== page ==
By Becky Taylor
Once again there are desperate people in boats. Scenes of Syrian refugees over the New Year being stranded in abandoned ‘ghost ships’ not only showed the on-going human cost of chaos in the Middle East, but also suggested that international trafficking networks had adopted new tactics: endangering migrants’ lives in the expectation that European coastguard agencies will take them to shore if vessels were abandoned at sea.
Following the deaths of 300 undocumented migrants off Lampedusa in November 2013 Italy launched its operation Mare Nostrum. Lasting a year, it was reported as having saved over 100,000 lives; it was also heavily criticised within Italy for costing around nine million euros a month at a time of on-going austerity, and right across Europe by those who argued that its specific search and rescue remit made the situation worse by encouraging more migrants to come to Europe. Now replaced by the EU border agency, Frontex’s operation Triton, it would seem that the humanitarian impulse behind Mare Nostrum has vanished: Triton is limited to patrolling thirty miles offshore of Italy and does not include search and rescue within its remit, instead tasked with policing the EU border. Still, the UK government has refused to be part of Triton, arguing that such patrols ‘create an unintended ‘’pull factor’’, encouraging more migrants to attempt the dangerous sea crossing and thereby leading to more tragic and unnecessary deaths’.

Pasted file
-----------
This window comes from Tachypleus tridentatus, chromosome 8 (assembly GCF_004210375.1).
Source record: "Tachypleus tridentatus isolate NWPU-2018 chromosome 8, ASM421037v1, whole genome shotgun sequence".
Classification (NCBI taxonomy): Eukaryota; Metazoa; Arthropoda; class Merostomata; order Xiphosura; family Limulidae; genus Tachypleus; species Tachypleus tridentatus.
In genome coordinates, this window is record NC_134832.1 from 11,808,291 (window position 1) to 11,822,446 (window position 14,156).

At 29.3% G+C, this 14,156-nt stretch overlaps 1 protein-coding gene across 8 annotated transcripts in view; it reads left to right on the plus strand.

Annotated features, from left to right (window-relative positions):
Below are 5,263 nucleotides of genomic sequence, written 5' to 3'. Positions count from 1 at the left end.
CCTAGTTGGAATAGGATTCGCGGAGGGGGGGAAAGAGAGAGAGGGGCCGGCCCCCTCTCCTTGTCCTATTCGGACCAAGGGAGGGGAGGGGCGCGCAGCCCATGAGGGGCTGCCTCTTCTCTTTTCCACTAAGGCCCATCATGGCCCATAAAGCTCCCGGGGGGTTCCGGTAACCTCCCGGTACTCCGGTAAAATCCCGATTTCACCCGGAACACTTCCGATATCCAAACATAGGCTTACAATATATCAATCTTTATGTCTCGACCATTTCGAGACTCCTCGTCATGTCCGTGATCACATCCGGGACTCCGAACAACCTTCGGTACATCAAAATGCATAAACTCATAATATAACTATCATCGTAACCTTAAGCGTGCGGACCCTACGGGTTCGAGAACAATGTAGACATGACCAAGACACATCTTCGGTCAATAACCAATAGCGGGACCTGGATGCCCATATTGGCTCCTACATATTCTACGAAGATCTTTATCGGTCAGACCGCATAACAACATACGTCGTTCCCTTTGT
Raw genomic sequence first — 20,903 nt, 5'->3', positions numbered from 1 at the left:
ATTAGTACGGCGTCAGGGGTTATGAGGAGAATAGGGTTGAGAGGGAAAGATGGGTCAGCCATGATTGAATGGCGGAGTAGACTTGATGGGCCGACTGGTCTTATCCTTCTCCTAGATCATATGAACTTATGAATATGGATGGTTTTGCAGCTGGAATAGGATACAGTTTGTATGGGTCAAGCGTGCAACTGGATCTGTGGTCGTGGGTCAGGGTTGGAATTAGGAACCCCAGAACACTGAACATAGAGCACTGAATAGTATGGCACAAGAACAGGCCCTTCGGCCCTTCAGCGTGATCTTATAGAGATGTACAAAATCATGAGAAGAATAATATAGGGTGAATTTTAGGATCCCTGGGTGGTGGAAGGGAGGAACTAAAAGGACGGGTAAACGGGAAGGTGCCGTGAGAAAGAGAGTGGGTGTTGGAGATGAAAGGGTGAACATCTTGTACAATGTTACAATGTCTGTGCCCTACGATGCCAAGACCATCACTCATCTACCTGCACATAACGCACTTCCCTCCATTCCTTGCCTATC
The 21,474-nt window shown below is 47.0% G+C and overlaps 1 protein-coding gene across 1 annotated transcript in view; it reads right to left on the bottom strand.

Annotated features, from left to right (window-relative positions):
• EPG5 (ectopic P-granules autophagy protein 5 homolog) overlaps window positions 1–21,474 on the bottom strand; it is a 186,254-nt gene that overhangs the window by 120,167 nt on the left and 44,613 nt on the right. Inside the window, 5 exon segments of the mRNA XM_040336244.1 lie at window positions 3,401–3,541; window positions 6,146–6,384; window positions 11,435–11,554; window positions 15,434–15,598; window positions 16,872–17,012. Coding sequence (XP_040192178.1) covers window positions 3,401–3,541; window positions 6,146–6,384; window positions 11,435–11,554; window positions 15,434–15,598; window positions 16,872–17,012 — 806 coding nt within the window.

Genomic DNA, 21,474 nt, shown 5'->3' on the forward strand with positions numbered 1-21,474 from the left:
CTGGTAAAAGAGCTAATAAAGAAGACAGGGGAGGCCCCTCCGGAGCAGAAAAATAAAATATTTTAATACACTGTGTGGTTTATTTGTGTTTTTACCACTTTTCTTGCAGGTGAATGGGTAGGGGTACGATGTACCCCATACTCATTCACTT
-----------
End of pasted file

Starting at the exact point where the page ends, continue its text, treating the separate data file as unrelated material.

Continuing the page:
All this suggests that Europe’s immigration and asylum laws, and perhaps more importantly, humanitarian responses to individuals caught up in the turmoil of the Middle East and much of Africa, are not fit for purpose. But are they without precedent? If we go back to May 1979, and the first weeks of Margaret Thatcher’s Conservative government, which had been elected, in part, on the back of anti-immigration rhetoric. By late May television screens and newspapers were full of pictures of desperate Vietnamese ‘boat people’ fleeing a combination of ethnic repression, Communist reprisals and erupting conflict with Kampuchea and China. In fact Britain had been accepting small numbers of Vietnamese refugees since 1975, but in the early weeks of Thatcher’s government Britain was drawn more deeply into the situation as the British merchant vessels Sibonga and Roachbank operating in the South China Seas picked up nearly 1200 refugees between them, including large numbers of the sick and children. Their plight was worsened when Taiwan, the nearest port of call, refused to let them land, as it did not want responsibility for the refugees; with Hong Kong similarly refusing to allow them to enter its over-crowded refugee camps until there was a commitment that they would be quickly resettled in a third country.